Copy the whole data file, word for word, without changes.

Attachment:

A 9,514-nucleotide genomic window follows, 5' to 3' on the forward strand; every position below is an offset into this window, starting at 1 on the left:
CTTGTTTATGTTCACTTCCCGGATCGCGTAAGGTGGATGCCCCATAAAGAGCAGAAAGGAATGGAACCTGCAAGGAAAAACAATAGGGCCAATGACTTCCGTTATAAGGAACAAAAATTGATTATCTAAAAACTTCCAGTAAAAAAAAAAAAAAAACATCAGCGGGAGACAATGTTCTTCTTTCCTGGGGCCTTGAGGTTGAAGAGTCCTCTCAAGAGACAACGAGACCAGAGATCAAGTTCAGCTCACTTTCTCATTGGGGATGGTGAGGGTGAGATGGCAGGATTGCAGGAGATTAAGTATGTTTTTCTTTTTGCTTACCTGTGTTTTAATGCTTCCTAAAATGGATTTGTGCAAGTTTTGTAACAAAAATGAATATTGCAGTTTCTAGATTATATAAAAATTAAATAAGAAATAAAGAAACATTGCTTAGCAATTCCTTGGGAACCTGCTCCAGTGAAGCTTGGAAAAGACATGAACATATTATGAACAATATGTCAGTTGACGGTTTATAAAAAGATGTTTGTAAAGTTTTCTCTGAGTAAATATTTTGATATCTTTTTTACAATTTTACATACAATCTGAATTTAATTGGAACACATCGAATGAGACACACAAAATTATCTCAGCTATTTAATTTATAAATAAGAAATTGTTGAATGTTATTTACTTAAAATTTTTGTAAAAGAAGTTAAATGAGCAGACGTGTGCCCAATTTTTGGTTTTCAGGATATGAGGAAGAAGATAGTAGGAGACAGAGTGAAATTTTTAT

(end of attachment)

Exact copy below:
A 9,514-nucleotide genomic window follows, 5' to 3' on the forward strand; every position below is an offset into this window, starting at 1 on the left:
CTTGTTTATGTTCACTTCCCGGATCGCGTAAGGTGGATGCCCCATAAAGAGCAGAAAGGAATGGAACCTGCAAGGAAAAACAATAGGGCCAATGACTTCCGTTATAAGGAACAAAAATTGATTATCTAAAAACTTCCAGTAAAAAAAAAAAAAAAACATCAGCGGGAGACAATGTTCTTCTTTCCTGGGGCCTTGAGGTTGAAGAGTCCTCTCAAGAGACAACGAGACCAGAGATCAAGTTCAGCTCACTTTCTCATTGGGGATGGTGAGGGTGAGATGGCAGGATTGCAGGAGATTAAGTATGTTTTTCTTTTTGCTTACCTGTGTTTTAATGCTTCCTAAAATGGATTTGTGCAAGTTTTGTAACAAAAATGAATATTGCAGTTTCTAGATTATATAAAAATTAAATAAGAAATAAAGAAACATTGCTTAGCAATTCCTTGGGAACCTGCTCCAGTGAAGCTTGGAAAAGACATGAACATATTATGAACAATATGTCAGTTGACGGTTTATAAAAAGATGTTTGTAAAGTTTTCTCTGAGTAAATATTTTGATATCTTTTTTACAATTTTACATACAATCTGAATTTAATTGGAACACATCGAATGAGACACACAAAATTATCTCAGCTATTTAATTTATAAATAAGAAATTGTTGAATGTTATTTACTTAAAATTTTTGTAAAAGAAGTTAAATGAGCAGACGTGTGCCCAATTTTTGGTTTTCAGGATATGAGGAAGAAGATAGTAGGAGACAGAGTGAAATTTTTAT